Despite the social stumbles, things began to go well enough that Hellmuth figured he’d never look back. But he did. In fact, there’ve been some nearly disastrous moments, like the time he sold his house in Madison, in the middle of a World Series, and had the cheque sent directly to the Horseshoe casino. Hellmuth laid his cheque on the poker table and Bobby Baldwin gave him $210,000 in cash. ‘I started to play and got down to the last $50,000 I had to my name,’ he says. ‘That’s when something inside me woke up and said, “You better use every power you have right now.” I sat up straight in my chair, focused, and made sure that my reading abilities got better. Ultimately, I won $70,000 in that game, kept my winnings, and sent the cheque home to my wife. But that was the closest I’ve come to going broke, and I was an idiot for doing it.’
In fact, for all the ego issues that Hellmuth is famous for, he actually checks his head when it comes to money management. He shows it by telling stories about going to poker tournaments and budgeting what he’s willing to lose in cash games, blowing the allotted money and turning down offers to borrow. ‘I buried my head in the sand,’ he says, ‘and people laughed at me.’
In 1998, when, Hellmuth says, he was a millionaire on paper, he began running bad enough that he didn’t want to lose any more of his own cash. He avoided the urge to sell stock or borrow against his house. Instead he got Ted Forrest to back him. By the 2001 World Series, Hellmuth’s make-up number reached $200,000. ‘But I had a great Series that year; I cashed [for over $700,000 and finished fifth in the Main Event],’ Hellmuth says, explaining that he paid off Forrest and resumed financing his own play. ‘I remember handing Ted half-a-million in chips and he took it in cash. He wrapped the money up in a couple of plastic bags and we went to the Bellagio together, but I was scared to be with him. I remember thinking, “Shit, if someone wants to rob him, I don’t want to get shot in the process.” We walked into the Horseshoe parking structure with all that money and I was paranoid as hell. I’d have taken a limo, but we didn’t.’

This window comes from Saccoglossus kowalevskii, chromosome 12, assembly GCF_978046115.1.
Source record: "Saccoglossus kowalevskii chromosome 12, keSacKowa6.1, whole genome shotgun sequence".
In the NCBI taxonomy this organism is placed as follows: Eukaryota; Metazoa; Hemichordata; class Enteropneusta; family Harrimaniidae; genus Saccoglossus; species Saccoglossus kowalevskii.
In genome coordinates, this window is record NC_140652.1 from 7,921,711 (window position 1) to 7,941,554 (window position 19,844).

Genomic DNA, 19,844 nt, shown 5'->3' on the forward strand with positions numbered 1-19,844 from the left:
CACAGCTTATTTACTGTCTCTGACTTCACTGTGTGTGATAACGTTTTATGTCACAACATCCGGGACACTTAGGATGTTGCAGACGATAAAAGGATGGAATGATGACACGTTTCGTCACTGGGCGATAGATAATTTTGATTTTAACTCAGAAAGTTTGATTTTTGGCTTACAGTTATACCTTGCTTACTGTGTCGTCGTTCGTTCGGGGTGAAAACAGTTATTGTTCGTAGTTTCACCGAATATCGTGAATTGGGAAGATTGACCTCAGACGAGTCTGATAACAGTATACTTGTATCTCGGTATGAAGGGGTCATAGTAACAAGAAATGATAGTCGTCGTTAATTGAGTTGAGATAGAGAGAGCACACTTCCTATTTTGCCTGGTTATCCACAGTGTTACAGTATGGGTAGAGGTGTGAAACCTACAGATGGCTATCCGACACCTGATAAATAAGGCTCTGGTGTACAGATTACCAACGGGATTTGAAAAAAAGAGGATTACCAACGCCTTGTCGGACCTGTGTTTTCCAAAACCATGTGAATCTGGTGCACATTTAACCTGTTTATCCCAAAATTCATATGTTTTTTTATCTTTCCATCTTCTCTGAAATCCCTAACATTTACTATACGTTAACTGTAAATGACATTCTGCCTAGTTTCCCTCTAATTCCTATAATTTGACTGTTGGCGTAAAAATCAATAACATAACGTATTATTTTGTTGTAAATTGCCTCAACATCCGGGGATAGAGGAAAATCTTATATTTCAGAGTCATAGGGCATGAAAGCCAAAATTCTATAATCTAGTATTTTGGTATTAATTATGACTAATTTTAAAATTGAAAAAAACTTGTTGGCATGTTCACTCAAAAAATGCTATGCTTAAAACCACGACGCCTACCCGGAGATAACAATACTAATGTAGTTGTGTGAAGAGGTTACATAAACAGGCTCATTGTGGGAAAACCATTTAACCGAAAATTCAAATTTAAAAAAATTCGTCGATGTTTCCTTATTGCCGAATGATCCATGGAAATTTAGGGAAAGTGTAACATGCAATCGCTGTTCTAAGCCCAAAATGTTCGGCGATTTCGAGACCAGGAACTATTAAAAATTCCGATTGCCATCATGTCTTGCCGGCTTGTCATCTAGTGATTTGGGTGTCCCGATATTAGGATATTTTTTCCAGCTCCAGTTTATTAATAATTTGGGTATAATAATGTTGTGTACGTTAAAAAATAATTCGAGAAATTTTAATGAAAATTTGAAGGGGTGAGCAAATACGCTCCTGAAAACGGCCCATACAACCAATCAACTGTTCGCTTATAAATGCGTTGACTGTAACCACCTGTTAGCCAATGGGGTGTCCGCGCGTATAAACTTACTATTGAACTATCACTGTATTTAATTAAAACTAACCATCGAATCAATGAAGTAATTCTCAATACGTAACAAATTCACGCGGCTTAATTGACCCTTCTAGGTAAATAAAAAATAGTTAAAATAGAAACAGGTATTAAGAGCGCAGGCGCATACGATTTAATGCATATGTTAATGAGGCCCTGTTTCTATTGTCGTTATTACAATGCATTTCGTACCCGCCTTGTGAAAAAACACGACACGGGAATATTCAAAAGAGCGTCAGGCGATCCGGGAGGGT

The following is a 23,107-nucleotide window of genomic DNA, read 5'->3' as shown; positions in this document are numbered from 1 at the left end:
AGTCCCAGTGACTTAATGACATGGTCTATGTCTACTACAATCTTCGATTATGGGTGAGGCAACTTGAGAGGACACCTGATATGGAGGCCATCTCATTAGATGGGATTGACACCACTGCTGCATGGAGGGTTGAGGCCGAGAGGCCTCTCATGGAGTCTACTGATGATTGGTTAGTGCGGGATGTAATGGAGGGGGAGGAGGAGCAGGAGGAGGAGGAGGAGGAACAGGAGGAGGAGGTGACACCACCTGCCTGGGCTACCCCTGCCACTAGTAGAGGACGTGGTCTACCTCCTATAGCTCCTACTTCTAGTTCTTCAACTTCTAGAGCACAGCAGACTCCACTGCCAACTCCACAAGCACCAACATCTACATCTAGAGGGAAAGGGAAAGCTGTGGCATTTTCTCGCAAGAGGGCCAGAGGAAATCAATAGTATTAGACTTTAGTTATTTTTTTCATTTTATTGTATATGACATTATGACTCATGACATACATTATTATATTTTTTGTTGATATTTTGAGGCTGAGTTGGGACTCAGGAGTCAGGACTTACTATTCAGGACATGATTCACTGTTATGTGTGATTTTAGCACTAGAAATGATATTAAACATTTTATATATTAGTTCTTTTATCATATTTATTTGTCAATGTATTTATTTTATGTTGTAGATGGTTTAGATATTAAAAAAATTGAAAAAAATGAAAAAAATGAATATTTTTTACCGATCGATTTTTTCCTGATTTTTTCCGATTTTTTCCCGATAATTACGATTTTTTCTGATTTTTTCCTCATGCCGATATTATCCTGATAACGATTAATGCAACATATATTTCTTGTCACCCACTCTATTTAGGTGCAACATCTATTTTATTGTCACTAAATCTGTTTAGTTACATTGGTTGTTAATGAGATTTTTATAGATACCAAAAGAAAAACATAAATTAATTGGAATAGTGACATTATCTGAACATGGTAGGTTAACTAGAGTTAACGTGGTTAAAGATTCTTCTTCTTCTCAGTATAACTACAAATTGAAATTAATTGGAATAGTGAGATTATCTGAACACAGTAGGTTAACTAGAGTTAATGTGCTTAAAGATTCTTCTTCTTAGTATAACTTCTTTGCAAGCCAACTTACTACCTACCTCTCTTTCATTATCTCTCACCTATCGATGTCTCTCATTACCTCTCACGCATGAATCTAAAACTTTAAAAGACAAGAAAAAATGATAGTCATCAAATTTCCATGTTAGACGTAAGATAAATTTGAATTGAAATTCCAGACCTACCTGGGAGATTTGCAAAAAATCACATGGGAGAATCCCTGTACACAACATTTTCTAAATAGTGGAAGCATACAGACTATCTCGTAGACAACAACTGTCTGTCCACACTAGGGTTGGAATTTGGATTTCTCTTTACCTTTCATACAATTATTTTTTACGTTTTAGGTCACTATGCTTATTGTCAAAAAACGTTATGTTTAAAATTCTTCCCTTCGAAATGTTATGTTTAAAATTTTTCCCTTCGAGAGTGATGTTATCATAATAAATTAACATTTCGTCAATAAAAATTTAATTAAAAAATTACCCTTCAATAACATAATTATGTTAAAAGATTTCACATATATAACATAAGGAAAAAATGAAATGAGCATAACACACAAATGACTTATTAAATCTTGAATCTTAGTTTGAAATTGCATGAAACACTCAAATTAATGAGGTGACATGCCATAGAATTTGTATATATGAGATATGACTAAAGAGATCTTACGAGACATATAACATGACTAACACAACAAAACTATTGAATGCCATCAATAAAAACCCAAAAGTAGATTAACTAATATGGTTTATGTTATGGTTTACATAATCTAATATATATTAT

Jekyll and Hyde
Stories like these present Hellmuth as an entertaining, self-effacing guy. He acknowledges his sense of entitlement, insists that he’s earned it, and seems to be a little ashamed of the meltdowns for which he’s become most famous. But away from the table, out of the moment, he distances himself from the Phil that we see on TV.
‘My wife and I watch me on TV and we laugh; she doesn’t know the Poker Brat and we’re like, “Who is that idiot?” What you see on TV is just me, reacting, at the poker table. I don’t behave that way when I’m not playing poker. He points out that the blow-ups almost always happen in big tournaments with a lot at stake and emotions running high. It’s not offered as an excuse, but as an explanation. Then, in the next breath, he admits that he’s tried to reign things in – but to little avail. Hellmuth has seen psychotherapists, he’s mediated, he’s tried to discipline himself.
‘Obviously it’s part of the complete package,’ he offers. ‘If I could tell you why [the meltdowns happen], I would. I know it hurts my focus when I go crazy. I incite myself. But you play two days of perfect poker and some idiot puts all his money in with Q-10 when you have A-K. He’s just trying to go broke and go home – to New York in the case of Robert Varkonyi [who made the above play]. I smell it out, make the call, and the flop comes A-Q-10. The idiot wins all the chips and I go crazy.’
Last time he flipped out was at the EPT final in Monte Carlo, after his Kings got cracked. Mulling over the circumstances, Hellmuth wishes he was good enough to have folded. After all, the cornerstone of his game is to play small-pot poker (a strategy that he says he invented) and never risk a tournament on a single hand. The point here is that Hellmuth believes he is good enough to outplay others without taking crippling risks himself.
‘When it comes to playing limit and no-limit hold’em tournaments I am the best,’ he says. ‘There is no disputing that. At cash games I am one of the best in the world. I haven’t proven that yet, but I will. Hold’em and I are good friends.’ He lets this hokey sentiment hang in the air for a beat. Then he tops it: ‘You can say that Texas hold’em is my best friend.’
Cosmic ordering (or Phil’s ‘things to do’ list)
Most people just take a newspaper to the toilet but not Phil Hellmuth. Taped to the mirror in his bathroom are two sheets of paper, as listed below. ‘Some of these goals may be sick,’ he acknowledges. ‘But I read the list and leave in a good mood every day.’
Things for which Phil is grateful
- Perfect health for me and my family
- My 10 World Series of Poker titles
- Mega fortune and fame
- PH poster and PH calendar
Hellmuth’s goals for 2007 and 2008
- Win two events at the 2007 WSOP
- Win/make at least 20 million dollars in 2007
- Poker Brat slot machines
- Win the Premiership of Poker [actually the Premier League of Poker – he came third] in London
- Have the Poker Brat movie green-lit